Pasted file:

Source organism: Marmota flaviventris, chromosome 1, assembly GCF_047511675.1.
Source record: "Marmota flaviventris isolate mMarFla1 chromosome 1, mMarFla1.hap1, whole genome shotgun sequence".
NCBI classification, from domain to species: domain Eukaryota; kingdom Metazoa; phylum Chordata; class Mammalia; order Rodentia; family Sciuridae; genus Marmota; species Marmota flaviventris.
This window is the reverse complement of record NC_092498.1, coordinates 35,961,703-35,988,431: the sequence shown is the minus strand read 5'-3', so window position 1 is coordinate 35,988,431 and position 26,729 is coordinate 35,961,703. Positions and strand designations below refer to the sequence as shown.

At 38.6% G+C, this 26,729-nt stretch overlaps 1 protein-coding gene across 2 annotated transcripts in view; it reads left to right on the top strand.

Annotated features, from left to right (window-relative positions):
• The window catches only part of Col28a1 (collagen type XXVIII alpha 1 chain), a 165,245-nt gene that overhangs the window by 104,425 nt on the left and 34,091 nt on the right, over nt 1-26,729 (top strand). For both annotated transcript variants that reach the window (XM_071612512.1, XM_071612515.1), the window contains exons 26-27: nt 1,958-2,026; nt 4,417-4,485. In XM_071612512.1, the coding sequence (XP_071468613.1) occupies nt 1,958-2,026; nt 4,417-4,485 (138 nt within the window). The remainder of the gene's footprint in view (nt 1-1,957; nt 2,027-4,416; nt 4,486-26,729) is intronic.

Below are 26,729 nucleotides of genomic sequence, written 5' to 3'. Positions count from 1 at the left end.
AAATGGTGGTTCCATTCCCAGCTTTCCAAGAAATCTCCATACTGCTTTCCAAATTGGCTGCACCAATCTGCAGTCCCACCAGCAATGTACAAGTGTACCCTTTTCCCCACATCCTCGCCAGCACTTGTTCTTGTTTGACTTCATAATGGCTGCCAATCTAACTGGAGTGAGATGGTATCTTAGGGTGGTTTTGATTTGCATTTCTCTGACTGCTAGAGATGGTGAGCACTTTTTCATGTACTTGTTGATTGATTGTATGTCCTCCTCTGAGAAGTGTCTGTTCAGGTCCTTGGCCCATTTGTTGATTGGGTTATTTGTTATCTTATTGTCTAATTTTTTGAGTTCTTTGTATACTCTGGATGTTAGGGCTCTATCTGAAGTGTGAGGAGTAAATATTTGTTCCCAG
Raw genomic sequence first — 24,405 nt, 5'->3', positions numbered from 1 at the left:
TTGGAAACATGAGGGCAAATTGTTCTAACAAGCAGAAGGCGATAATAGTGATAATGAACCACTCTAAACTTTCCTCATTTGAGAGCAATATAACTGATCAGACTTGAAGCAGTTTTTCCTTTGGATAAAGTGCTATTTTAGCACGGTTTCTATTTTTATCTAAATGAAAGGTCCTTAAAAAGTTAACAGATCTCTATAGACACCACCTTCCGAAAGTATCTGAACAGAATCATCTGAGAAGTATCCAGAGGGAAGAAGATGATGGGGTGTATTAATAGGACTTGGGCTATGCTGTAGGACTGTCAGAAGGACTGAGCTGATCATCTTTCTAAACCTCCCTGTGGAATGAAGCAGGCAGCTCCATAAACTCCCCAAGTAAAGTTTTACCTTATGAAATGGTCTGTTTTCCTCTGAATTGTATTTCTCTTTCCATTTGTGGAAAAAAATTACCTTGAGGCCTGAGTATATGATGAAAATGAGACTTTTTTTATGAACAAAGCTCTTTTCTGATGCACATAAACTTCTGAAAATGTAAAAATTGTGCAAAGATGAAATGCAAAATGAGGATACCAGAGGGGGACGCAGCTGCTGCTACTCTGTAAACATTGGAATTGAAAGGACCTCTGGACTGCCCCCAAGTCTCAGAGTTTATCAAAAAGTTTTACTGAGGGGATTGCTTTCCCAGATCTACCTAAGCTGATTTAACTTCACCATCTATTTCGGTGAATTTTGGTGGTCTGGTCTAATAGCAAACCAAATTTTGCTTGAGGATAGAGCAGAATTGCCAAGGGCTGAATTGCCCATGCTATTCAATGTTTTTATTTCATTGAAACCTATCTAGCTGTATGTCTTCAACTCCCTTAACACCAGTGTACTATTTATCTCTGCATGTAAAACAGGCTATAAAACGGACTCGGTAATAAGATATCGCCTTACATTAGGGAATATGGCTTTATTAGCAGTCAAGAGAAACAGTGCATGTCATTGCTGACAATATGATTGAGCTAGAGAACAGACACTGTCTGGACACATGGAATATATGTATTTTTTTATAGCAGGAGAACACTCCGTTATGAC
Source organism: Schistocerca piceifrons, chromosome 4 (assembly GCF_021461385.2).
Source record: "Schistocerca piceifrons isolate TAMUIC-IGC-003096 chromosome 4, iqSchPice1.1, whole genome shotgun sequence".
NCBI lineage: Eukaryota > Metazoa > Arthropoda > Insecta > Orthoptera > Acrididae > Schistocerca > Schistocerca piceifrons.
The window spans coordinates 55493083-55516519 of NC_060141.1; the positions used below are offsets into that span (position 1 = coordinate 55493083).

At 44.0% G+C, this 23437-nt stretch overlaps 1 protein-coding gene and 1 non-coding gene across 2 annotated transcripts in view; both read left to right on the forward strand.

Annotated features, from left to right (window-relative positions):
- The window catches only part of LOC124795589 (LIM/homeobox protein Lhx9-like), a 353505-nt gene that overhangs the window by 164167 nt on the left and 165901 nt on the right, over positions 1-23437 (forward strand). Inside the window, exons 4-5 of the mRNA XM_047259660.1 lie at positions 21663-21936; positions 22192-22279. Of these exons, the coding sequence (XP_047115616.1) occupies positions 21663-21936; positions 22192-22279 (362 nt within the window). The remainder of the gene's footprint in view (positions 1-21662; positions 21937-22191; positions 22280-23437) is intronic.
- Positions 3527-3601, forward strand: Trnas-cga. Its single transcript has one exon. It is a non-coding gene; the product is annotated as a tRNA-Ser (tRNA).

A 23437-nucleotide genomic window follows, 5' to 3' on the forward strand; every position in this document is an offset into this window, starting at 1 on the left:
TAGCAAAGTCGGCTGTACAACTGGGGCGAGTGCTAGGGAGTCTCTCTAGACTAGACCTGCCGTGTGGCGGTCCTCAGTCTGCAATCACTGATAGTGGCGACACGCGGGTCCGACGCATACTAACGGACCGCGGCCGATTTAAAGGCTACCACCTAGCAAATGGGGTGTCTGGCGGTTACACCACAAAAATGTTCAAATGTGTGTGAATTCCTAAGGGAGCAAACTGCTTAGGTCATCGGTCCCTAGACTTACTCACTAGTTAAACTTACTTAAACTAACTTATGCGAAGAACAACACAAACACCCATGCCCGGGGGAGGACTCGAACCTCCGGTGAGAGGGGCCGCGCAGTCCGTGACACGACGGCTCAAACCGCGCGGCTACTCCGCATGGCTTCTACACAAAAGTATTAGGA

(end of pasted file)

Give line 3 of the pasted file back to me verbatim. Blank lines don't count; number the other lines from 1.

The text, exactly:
NCBI classification, from domain to species: domain Eukaryota; kingdom Metazoa; phylum Chordata; class Mammalia; order Rodentia; family Sciuridae; genus Marmota; species Marmota flaviventris.